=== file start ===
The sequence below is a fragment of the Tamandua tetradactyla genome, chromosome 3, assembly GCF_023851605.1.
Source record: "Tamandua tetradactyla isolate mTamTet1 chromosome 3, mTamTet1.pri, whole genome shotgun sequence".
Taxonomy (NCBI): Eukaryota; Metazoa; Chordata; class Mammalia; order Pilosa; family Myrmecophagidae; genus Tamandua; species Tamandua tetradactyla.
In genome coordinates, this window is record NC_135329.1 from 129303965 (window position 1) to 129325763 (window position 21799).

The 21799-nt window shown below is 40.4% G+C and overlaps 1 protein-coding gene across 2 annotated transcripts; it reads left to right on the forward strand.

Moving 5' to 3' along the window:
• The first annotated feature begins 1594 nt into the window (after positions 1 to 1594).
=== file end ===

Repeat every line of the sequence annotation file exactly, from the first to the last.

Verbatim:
The sequence below is a fragment of the Tamandua tetradactyla genome, chromosome 3, assembly GCF_023851605.1.
Source record: "Tamandua tetradactyla isolate mTamTet1 chromosome 3, mTamTet1.pri, whole genome shotgun sequence".
Taxonomy (NCBI): Eukaryota; Metazoa; Chordata; class Mammalia; order Pilosa; family Myrmecophagidae; genus Tamandua; species Tamandua tetradactyla.
In genome coordinates, this window is record NC_135329.1 from 129303965 (window position 1) to 129325763 (window position 21799).

The 21799-nt window shown below is 40.4% G+C and overlaps 1 protein-coding gene across 2 annotated transcripts; it reads left to right on the forward strand.

Moving 5' to 3' along the window:
• The first annotated feature begins 1594 nt into the window (after positions 1 to 1594).